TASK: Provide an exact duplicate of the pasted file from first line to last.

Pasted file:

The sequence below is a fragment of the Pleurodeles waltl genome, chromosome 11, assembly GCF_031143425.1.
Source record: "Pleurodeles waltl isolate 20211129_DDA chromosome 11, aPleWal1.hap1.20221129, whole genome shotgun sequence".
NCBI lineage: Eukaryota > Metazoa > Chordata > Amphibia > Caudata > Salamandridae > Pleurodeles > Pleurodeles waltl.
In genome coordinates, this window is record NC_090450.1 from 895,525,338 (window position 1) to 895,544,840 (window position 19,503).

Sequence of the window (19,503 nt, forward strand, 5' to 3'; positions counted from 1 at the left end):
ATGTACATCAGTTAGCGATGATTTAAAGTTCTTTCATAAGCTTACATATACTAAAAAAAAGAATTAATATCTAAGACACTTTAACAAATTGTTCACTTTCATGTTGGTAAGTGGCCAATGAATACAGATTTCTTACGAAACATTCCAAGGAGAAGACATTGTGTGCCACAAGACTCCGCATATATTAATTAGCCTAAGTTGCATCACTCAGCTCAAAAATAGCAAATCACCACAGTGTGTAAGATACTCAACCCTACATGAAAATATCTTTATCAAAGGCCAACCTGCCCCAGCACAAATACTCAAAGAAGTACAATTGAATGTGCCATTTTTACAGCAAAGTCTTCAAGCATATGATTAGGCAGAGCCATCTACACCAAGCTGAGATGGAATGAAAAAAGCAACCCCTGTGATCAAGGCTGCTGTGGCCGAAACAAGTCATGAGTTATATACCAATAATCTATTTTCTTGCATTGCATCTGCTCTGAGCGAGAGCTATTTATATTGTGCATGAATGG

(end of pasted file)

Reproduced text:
The sequence below is a fragment of the Pleurodeles waltl genome, chromosome 11, assembly GCF_031143425.1.
Source record: "Pleurodeles waltl isolate 20211129_DDA chromosome 11, aPleWal1.hap1.20221129, whole genome shotgun sequence".
NCBI lineage: Eukaryota > Metazoa > Chordata > Amphibia > Caudata > Salamandridae > Pleurodeles > Pleurodeles waltl.
In genome coordinates, this window is record NC_090450.1 from 895,525,338 (window position 1) to 895,544,840 (window position 19,503).

Sequence of the window (19,503 nt, forward strand, 5' to 3'; positions counted from 1 at the left end):
ATGTACATCAGTTAGCGATGATTTAAAGTTCTTTCATAAGCTTACATATACTAAAAAAAAGAATTAATATCTAAGACACTTTAACAAATTGTTCACTTTCATGTTGGTAAGTGGCCAATGAATACAGATTTCTTACGAAACATTCCAAGGAGAAGACATTGTGTGCCACAAGACTCCGCATATATTAATTAGCCTAAGTTGCATCACTCAGCTCAAAAATAGCAAATCACCACAGTGTGTAAGATACTCAACCCTACATGAAAATATCTTTATCAAAGGCCAACCTGCCCCAGCACAAATACTCAAAGAAGTACAATTGAATGTGCCATTTTTACAGCAAAGTCTTCAAGCATATGATTAGGCAGAGCCATCTACACCAAGCTGAGATGGAATGAAAAAAGCAACCCCTGTGATCAAGGCTGCTGTGGCCGAAACAAGTCATGAGTTATATACCAATAATCTATTTTCTTGCATTGCATCTGCTCTGAGCGAGAGCTATTTATATTGTGCATGAATGG